The powers that be at Augusta National have this year devised greater audience participation and there is every reason to believe the 82nd Masters will attract more eyeballs than ever before.
That four-time winner, Tiger Woods, is back for the first time since 2015 is reason enough to become engrossed over the coming days.
And considering that several regular contenders at The Masters are already in the winner's circle in 2018, this year’s version is arguably one of the most exciting in recent memory.
Woods' record at Augusta is simply stunning.
The 42-year-old has 13 top-10s in 20 starts (18 starts as a professional) including a trio of T4 results since his private life took a dramatic turn in 2009 while his injuries make his record even harder to comprehend.
In fact, Woods’s performances at Augusta National needs to be read to be believed.
Not only do his four victories give him the equal second highest total of all-time behind Jack Nicklaus’ six, but on six other occasions he has finished inside the top 4, all of those in the nine starts since his last win in 2005.
Woods served notice to the golfing world in March that what many thought was impossible just a few months ago might in fact be achievable, namely a 5th Masters title and a 15th major title.
That it would come 21 years after his historic 12-shot win in 1997 would make the feat, if it is to happen, even more meritorious and provide further evidence of just how much we have missed one of the game’s top-two golfers of all time.
A Woods win would indeed be a fairytale but there are just so many others for who a victory would be no real surprise and who have their own history to create.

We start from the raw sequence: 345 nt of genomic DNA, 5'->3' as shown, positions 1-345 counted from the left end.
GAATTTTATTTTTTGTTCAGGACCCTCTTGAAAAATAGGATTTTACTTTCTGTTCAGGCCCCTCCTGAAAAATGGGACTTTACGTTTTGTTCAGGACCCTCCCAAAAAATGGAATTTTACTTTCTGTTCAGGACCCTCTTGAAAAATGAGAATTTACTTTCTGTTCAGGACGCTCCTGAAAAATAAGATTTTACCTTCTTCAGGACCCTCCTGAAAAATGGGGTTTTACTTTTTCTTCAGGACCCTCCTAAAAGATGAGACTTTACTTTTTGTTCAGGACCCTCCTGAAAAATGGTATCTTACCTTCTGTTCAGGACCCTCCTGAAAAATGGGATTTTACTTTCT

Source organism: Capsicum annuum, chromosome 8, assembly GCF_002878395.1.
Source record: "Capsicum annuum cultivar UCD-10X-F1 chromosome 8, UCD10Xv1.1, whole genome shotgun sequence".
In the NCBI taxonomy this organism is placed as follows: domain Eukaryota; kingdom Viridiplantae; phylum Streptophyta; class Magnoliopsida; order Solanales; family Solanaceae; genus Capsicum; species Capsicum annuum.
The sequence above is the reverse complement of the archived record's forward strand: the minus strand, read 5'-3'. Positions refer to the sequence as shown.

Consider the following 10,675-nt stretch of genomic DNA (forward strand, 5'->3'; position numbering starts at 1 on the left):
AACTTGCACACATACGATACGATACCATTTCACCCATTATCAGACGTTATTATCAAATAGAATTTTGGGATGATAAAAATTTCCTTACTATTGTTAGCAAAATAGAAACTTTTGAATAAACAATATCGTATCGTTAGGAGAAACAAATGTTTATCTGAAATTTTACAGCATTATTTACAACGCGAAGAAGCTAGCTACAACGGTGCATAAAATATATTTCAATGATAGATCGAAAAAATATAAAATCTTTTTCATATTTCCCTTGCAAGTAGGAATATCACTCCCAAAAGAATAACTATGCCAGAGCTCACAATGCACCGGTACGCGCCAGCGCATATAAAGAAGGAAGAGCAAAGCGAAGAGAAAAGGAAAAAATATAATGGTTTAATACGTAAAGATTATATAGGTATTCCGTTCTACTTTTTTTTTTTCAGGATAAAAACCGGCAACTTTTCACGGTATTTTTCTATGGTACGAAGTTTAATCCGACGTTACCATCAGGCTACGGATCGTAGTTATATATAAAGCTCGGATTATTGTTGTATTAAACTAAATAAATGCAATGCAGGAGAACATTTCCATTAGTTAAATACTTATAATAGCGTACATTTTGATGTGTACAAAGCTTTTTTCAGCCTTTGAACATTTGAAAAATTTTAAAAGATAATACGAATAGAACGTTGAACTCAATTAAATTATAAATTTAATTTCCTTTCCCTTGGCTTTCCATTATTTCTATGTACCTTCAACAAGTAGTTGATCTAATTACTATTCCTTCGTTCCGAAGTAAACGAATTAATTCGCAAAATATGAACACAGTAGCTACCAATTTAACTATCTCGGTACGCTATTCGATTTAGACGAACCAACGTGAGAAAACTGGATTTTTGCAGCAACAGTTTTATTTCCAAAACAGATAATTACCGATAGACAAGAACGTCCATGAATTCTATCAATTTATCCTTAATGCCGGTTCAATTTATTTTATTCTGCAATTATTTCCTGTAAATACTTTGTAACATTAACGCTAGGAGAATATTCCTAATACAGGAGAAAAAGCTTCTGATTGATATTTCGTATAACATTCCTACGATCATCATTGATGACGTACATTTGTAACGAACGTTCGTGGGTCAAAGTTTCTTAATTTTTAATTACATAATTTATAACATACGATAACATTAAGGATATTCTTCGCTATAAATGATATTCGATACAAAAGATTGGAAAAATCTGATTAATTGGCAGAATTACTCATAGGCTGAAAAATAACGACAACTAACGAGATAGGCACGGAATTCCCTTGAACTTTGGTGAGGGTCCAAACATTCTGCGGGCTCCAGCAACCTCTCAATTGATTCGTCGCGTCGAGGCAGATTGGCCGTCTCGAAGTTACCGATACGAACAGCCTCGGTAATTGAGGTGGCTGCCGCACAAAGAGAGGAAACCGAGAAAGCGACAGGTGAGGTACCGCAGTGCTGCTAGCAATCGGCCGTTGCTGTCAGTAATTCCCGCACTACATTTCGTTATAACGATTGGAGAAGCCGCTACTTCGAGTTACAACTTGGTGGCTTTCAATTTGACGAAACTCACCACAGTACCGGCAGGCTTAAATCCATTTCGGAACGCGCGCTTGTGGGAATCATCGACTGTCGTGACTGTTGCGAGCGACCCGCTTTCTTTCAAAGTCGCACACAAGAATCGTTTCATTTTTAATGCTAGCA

As has been the case since 2015, if Rory McIlroy was to win at Augusta National he would become only the sixth man to complete the career Grand Slam.
His recent win at the Arnold Palmer Invitational has him primed for what might be a very special week in not only the life of Rory McIlory but in golf.
Phil Mickelson has thrown out signals of late that a 4th Masters title is not beyond him despite approaching his 48th birthday.
Three wins, one runner-up and five 3rd place finishes tell the story of Mickelson’s liking for this event and venue and if he is looking to become the oldest player to win at Augusta.
Mickelson’s form in 2017 has been close to his best with a win at the WGC event in Mexico and several other very impressive finishes. He is poised to produce something very special.
Hideki Matsuyama is another for whom a win would be history-making.
No Japanese man has won a major championship but Matsuyama has shown in his short career that he has the game and the constitution to do so.
It would be no surprise if The Masters is the event for that milestone to come given his good record in the event both as an amateur and professional but an injury earlier in the year might work against Matsuyama.
Jordan Spieth served notice in Houston last week that he is back close to his best form and his record at Augusta since his debut in 2014 (T2, 1st, T2, T11) is stunning.
Two-time champion Bubba Watson seems to have a game and imagination almost purpose-built for Augusta and his pair of PGA Tour wins this year have considerably brightened his chances of slipping on a third Green Jacket.
Australia waited, sometimes agonisingly, nearly 80 years for its first Masters title and Jason Day looms as the nation's great white hope to follow in the footsteps of Adam Scott.
Day’s near misses in 2011 and 2013 indicate this is a major he can win to add yet another title to his brilliant career record.
The Queenslander has played sparingly in 2018 but when he has, he has done well, with a win at Torrey Pines and runner-up at Pebble Beach.
These are but a few of the storylines that make the 2018 version of the Masters perhaps as wide open and intriguing as ever.
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